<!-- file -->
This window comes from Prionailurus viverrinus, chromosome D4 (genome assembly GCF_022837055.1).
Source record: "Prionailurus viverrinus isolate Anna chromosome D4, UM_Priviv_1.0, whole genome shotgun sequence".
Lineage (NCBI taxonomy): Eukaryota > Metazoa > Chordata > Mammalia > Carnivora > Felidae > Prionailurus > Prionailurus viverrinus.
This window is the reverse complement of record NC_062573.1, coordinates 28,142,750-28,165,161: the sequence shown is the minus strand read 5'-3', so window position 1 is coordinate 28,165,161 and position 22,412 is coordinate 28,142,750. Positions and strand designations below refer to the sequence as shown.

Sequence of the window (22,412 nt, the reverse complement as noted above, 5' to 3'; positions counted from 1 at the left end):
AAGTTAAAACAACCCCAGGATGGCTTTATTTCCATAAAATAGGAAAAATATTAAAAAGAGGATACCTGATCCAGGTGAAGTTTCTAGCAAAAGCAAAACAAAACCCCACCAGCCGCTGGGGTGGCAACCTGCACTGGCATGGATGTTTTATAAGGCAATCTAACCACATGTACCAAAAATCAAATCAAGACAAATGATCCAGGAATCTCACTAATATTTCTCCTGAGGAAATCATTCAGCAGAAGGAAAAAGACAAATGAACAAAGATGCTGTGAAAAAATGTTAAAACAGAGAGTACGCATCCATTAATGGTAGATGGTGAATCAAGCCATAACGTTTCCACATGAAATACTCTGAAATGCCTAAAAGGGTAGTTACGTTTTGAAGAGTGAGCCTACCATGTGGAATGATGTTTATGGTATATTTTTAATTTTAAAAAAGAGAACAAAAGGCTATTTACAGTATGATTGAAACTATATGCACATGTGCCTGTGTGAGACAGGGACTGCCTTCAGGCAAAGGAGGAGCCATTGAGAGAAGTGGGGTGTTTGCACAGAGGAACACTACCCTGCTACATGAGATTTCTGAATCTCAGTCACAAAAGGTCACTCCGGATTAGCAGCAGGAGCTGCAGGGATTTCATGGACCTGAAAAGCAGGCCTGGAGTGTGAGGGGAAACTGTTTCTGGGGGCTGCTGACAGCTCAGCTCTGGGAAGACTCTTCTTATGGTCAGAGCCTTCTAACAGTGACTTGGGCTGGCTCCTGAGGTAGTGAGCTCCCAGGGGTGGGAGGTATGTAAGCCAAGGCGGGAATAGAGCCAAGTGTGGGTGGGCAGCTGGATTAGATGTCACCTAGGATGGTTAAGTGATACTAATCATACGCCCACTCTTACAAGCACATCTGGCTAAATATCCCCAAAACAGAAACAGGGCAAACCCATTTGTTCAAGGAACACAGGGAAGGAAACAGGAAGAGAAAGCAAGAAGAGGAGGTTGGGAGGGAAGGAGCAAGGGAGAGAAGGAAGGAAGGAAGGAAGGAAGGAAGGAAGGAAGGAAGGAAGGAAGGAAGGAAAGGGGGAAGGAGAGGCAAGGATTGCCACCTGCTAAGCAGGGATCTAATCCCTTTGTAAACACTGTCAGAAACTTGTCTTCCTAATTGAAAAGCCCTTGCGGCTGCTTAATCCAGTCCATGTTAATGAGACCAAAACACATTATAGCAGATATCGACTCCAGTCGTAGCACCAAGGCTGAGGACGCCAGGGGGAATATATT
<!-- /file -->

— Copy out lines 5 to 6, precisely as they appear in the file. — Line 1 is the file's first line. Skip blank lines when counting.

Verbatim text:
Sequence of the window (22,412 nt, the reverse complement as noted above, 5' to 3'; positions counted from 1 at the left end):
AAGTTAAAACAACCCCAGGATGGCTTTATTTCCATAAAATAGGAAAAATATTAAAAAGAGGATACCTGATCCAGGTGAAGTTTCTAGCAAAAGCAAAACAAAACCCCACCAGCCGCTGGGGTGGCAACCTGCACTGGCATGGATGTTTTATAAGGCAATCTAACCACATGTACCAAAAATCAAATCAAGACAAATGATCCAGGAATCTCACTAATATTTCTCCTGAGGAAATCATTCAGCAGAAGGAAAAAGACAAATGAACAAAGATGCTGTGAAAAAATGTTAAAACAGAGAGTACGCATCCATTAATGGTAGATGGTGAATCAAGCCATAACGTTTCCACATGAAATACTCTGAAATGCCTAAAAGGGTAGTTACGTTTTGAAGAGTGAGCCTACCATGTGGAATGATGTTTATGGTATATTTTTAATTTTAAAAAAGAGAACAAAAGGCTATTTACAGTATGATTGAAACTATATGCACATGTGCCTGTGTGAGACAGGGACTGCCTTCAGGCAAAGGAGGAGCCATTGAGAGAAGTGGGGTGTTTGCACAGAGGAACACTACCCTGCTACATGAGATTTCTGAATCTCAGTCACAAAAGGTCACTCCGGATTAGCAGCAGGAGCTGCAGGGATTTCATGGACCTGAAAAGCAGGCCTGGAGTGTGAGGGGAAACTGTTTCTGGGGGCTGCTGACAGCTCAGCTCTGGGAAGACTCTTCTTATGGTCAGAGCCTTCTAACAGTGACTTGGGCTGGCTCCTGAGGTAGTGAGCTCCCAGGGGTGGGAGGTATGTAAGCCAAGGCGGGAATAGAGCCAAGTGTGGGTGGGCAGCTGGATTAGATGTCACCTAGGATGGTTAAGTGATACTAATCATACGCCCACTCTTACAAGCACATCTGGCTAAATATCCCCAAAACAGAAACAGGGCAAACCCATTTGTTCAAGGAACACAGGGAAGGAAACAGGAAGAGAAAGCAAGAAGAGGAGGTTGGGAGGGAAGGAGCAAGGGAGAGAAGGAAGGAAGGAAGGAAGGAAGGAAGGAAGGAAGGAAGGAAGGAAGGAAGGAAAGGGGGAAGGAGAGGCAAGGATTGCCACCTGCTAAGCAGGGATCTAATCCCTTTGTAAACACTGTCAGAAACTTGTCTTCCTAATTGAAAAGCCCTTGCGGCTGCTTAATCCAGTCCATGTTAATGAGACCAAAACACATTATAGCAGATATCGACTCCAGTCGTAGCACCAAGGCTGAGGACGCCAGGGGGAATATATT